SMUS Director of Learning, Heather Clayton, likes to talk about failure. In fact, she is so into failure that she used an entire Brain Series lecture to talk about it. We’ve all heard some form of the statement “If you have never failed, you have never tried anything new,” and Heather unpacks this with examples from the most current adolescent brain research. In the process she relieves some of the pressure on parents and students when it comes to school, academics and the shifting definition of success.
The Copeland Lecture Theatre was packed for Heather’s talk and, in case you weren’t able to make it, Grade 12 student Shannon talks to Heather about failure, grit and some strategies for developing both. After you watch the video, read insights from Heather Sandquist, a Junior School teacher and mother. Feel free to leave comments and questions as well.
by Heather Sandquist, mother and Grade 4 teacher
I thoroughly enjoyed Heather Clayton’s recent evening presentation. It was my first time attending a session and I walked away after an hour feeling like I had a great deal to think about.
I wore two hats that night — one of a Grade 4 teacher and one of a mother of a Kindergarten student at our school. Heather’s presentation was insightful and validating for me as a parent and a teacher. I appreciate how she didn’t dive in too deep on certain topics and yet gave us further links to explore if the topic was of interest to us.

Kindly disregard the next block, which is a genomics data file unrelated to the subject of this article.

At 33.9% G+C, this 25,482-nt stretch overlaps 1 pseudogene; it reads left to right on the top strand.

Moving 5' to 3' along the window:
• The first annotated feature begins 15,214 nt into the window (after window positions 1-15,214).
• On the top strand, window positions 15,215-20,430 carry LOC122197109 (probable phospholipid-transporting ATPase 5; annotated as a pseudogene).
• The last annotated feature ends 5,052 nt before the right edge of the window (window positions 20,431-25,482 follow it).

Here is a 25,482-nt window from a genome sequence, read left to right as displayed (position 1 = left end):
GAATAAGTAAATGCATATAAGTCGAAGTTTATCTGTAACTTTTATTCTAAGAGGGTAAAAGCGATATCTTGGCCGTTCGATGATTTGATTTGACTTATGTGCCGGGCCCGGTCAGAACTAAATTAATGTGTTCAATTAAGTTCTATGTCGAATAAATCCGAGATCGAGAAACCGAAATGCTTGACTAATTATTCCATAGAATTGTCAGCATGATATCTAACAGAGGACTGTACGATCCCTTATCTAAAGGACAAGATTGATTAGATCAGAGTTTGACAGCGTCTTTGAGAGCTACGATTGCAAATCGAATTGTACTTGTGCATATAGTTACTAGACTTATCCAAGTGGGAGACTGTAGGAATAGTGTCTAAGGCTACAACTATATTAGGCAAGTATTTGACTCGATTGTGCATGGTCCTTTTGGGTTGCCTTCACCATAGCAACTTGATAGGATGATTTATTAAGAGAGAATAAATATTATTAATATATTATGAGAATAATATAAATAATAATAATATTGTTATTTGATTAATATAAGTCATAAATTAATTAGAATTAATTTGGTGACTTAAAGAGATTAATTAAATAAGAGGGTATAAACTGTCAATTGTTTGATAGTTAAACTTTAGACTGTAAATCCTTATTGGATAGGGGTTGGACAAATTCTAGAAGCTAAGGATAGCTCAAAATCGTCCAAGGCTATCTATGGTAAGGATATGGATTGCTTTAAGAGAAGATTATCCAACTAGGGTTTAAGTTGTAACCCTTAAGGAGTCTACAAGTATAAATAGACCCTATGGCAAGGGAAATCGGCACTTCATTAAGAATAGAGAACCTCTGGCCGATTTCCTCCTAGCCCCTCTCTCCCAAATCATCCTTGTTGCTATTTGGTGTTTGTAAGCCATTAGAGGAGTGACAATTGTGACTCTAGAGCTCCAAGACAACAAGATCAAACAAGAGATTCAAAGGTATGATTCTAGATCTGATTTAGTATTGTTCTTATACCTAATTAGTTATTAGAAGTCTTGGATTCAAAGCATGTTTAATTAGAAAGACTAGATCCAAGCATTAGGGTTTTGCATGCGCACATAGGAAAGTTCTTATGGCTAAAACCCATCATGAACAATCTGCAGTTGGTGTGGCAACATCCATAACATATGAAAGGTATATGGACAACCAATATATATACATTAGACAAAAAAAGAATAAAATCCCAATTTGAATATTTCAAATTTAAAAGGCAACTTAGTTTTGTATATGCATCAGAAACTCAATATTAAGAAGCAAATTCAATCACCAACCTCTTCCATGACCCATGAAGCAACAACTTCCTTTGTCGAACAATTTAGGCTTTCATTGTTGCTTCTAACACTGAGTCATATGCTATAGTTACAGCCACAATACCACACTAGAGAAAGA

As my son is now just beginning his formal schooling, I found the session helped me to understand and navigate this long road ahead of us. I really liked hearing about how students need to develop “grit” as they experience failure and not necessarily immediate success. Her session helped me to understand how I can help my son by standing by him and supporting him whether he is successful or not.
I felt that I could relate with Heather as she spoke of personal experiences and offered much food for thought. I like how she approaches her presentations and doesn’t preach to the audience. She shared information about the brain and I think each and every one of us were able to walk away with things to think about and apply to our own lives as parents.
Heather Clayton’s suggestions for further reading and viewing
How Children Succeed by Paul Tough
Children of the Affluent by Suniya S. Luthar and Shawn J. Latendresse
Angela Lee Duckworth talks about “Grit”.
Don’t miss Heather’s next Learning and Brain session, “The Surprising Science of Success” on Monday, November 19.